You are right, but off on timing. Those pension raids of the 1980s were stopped by a 50% IRS excise tax on pension withdrawals other than for intended purposes …… but a decade or more after ERISA was enacted.

      Private Sector Corporations freeze/end their DB Plans because (ESPECIALLY in this interest environment) they are VERY expensive (especially with the crazy-high PBGC premiums) and VERY risky.

      Reply

  3. Posted by Anonymous on November 23, 2019 at 12:45 am

    Bradley Mills,

    “…What he declines to state is that Completely missing from this analysis is the role of the politicians,actuarys and public employee unions in determining what the normal costs are going to be which is drivrn by keeping contributions as low as they possibly can be. Even though those low contributions would never actually cover the real cost.”

    John Bury,
    “Could not have said it better myself.”
    ————————–
    Too true. Most states are funded at (ostensibly) 65-75% because actuaries keep contributions as low as possible.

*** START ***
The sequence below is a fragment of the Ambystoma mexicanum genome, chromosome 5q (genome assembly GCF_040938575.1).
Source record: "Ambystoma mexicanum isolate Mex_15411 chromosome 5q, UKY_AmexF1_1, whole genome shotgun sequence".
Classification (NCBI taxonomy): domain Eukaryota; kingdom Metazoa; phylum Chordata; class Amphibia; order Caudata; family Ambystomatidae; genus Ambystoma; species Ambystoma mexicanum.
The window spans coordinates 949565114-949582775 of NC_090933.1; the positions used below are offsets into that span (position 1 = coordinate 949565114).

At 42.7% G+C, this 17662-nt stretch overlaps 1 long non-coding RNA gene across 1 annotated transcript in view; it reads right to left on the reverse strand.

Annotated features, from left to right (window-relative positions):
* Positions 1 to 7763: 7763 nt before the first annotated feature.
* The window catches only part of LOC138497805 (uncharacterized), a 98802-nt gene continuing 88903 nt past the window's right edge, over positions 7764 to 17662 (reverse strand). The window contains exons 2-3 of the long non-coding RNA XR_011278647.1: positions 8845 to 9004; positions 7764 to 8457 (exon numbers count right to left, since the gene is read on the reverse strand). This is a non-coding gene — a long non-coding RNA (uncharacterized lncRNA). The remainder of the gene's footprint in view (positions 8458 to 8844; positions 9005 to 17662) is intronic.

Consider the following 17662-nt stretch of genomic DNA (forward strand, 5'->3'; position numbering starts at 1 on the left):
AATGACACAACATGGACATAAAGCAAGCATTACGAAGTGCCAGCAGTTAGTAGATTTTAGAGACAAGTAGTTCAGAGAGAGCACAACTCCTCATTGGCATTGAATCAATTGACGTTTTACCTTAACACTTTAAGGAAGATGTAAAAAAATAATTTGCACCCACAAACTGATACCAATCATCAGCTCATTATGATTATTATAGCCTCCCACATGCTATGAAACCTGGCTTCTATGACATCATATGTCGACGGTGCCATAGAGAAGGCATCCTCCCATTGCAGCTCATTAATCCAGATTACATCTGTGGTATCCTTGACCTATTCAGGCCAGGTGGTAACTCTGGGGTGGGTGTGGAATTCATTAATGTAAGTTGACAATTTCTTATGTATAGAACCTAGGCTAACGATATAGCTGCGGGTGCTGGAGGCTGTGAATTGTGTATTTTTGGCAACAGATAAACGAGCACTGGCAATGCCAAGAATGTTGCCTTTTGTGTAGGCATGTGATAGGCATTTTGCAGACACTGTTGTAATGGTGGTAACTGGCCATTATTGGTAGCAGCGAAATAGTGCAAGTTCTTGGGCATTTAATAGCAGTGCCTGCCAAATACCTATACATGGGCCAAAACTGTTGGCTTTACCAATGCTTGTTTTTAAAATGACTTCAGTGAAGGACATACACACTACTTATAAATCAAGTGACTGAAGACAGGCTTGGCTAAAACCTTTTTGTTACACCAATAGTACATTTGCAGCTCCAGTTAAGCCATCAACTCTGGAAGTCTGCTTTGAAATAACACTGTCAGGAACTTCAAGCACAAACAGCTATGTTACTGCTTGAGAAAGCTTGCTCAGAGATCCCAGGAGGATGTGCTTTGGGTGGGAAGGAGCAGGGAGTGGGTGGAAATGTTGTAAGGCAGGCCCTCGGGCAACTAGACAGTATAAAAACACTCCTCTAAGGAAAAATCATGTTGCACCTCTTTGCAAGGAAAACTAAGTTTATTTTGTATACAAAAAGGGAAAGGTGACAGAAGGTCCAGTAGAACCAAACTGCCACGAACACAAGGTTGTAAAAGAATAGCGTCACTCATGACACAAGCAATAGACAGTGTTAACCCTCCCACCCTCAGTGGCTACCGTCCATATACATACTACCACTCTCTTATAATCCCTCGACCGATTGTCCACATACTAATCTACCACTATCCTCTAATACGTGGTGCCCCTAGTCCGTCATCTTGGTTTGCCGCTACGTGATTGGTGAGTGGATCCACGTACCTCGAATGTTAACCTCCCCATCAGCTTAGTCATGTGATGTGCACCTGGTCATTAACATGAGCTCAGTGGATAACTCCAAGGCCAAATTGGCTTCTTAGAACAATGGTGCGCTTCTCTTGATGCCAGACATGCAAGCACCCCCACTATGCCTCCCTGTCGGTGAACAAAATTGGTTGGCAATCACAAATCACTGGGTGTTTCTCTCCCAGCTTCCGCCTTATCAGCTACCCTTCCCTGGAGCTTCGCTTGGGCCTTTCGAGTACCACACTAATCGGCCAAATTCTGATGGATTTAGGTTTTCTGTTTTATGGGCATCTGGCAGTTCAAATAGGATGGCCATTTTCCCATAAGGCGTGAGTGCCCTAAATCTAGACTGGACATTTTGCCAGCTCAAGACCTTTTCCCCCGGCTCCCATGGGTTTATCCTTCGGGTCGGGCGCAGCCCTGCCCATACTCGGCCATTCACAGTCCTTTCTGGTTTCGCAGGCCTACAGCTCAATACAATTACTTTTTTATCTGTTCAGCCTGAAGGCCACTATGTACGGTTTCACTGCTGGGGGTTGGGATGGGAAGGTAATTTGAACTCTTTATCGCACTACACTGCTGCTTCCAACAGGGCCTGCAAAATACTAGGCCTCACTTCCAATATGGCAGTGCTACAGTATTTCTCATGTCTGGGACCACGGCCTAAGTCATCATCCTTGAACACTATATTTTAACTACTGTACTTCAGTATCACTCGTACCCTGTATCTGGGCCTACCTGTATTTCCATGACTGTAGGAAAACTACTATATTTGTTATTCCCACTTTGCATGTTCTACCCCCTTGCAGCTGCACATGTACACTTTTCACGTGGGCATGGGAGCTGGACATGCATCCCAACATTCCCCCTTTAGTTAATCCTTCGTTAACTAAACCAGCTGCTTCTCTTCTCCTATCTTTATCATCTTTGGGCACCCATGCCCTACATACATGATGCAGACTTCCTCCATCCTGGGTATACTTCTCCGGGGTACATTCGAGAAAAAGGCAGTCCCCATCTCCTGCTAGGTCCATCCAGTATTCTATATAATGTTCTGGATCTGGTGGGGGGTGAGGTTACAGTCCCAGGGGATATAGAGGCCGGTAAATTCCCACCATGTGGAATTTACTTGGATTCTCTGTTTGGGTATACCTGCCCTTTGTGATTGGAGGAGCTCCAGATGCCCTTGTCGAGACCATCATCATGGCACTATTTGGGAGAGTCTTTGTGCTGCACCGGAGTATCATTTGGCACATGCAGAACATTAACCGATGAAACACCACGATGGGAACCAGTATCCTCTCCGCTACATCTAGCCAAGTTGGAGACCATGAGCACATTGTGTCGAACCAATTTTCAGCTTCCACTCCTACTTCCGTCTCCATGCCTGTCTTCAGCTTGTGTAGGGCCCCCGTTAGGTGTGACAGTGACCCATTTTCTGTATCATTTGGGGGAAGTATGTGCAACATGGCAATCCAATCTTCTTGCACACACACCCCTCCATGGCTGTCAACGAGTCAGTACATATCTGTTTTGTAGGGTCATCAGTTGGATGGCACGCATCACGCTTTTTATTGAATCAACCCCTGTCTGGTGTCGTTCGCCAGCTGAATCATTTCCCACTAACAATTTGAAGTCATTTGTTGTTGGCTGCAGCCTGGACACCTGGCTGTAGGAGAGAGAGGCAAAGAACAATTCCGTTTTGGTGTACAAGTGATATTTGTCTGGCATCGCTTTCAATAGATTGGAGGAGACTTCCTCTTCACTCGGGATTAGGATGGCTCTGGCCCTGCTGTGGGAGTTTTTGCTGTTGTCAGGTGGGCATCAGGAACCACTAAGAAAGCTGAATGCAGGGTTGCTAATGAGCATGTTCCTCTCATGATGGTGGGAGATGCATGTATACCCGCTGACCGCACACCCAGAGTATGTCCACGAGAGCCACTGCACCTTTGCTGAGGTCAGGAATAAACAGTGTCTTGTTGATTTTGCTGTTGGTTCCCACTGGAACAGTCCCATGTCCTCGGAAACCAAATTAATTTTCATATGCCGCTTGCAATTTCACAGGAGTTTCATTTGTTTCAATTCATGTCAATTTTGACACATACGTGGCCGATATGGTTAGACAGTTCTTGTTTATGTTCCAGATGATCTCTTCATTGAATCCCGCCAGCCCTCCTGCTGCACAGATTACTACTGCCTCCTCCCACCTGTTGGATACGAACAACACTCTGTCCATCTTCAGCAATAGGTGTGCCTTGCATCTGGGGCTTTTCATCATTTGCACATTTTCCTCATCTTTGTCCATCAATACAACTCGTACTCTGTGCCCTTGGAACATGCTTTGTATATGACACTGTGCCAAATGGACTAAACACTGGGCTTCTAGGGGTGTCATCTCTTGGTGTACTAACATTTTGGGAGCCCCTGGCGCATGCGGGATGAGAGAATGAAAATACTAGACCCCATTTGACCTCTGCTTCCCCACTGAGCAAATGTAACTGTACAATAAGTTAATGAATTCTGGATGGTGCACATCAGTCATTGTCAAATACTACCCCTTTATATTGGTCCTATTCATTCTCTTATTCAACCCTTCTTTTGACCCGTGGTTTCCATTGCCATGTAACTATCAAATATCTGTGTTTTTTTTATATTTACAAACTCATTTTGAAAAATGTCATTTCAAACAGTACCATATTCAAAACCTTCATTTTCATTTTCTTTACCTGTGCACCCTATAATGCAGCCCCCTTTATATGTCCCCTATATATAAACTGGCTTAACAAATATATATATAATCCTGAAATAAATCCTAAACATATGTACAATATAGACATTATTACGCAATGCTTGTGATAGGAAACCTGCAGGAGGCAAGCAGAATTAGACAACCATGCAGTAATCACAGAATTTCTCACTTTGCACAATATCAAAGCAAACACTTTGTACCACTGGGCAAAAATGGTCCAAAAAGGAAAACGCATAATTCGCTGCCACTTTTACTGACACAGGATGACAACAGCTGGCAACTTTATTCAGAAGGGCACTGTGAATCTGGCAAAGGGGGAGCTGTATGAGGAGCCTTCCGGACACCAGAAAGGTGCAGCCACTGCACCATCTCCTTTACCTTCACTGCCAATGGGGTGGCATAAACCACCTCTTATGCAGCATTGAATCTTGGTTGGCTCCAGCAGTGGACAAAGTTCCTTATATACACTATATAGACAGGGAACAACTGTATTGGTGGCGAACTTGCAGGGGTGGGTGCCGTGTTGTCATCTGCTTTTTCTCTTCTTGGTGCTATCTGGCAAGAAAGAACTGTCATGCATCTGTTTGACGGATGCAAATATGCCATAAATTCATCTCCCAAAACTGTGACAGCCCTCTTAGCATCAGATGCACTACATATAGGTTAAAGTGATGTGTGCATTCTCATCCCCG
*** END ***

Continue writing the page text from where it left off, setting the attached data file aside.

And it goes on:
Then there’s New Jersey…

    “DON’T PAY THE (already low-balled) BILLS, THE DEBT GETS LARGER”

    Reply

  4. Posted by Anonymous on November 23, 2019 at 12:32 pm

    Invalid…

    Illogical root cause.

    Many states/counties/cities have less generous pensions and are in the same mess. Others have higher pensions and are (much) better funded.

    In general, by reducing the pensions/healthcare for the least educated, least skilled public workers (those who earn much more than their private sector counterparts) you can actually reduce the “average” compensation difference.

    Good luck with that.

    1) It is not politically feasible. (for good reason)

    B) Most states/cities would —still— not properly fund their plans.

    Another inconvenient truth.

    Reply

    • Posted by Tough Love on November 23, 2019 at 1:27 pm

      Illogical ROOT CAUSE ???

      If the DB Pensions granted Public Sector workers (when valued using the more conservative/appropriate assumptions & methodology required by the IRS in the valuation of single-employer Corporate-sponsored Private Sector DB Pension Plans) required Taxpayer contributions that were 25 TIMES greater than the MOST COMMON Private Sector employer contribution towards their workers’ retirement security (via a 401K “match” of about 3% of pay), would anyone DISAGREE that the Public Sector pensions were too generous ?

      Assuredly NOT.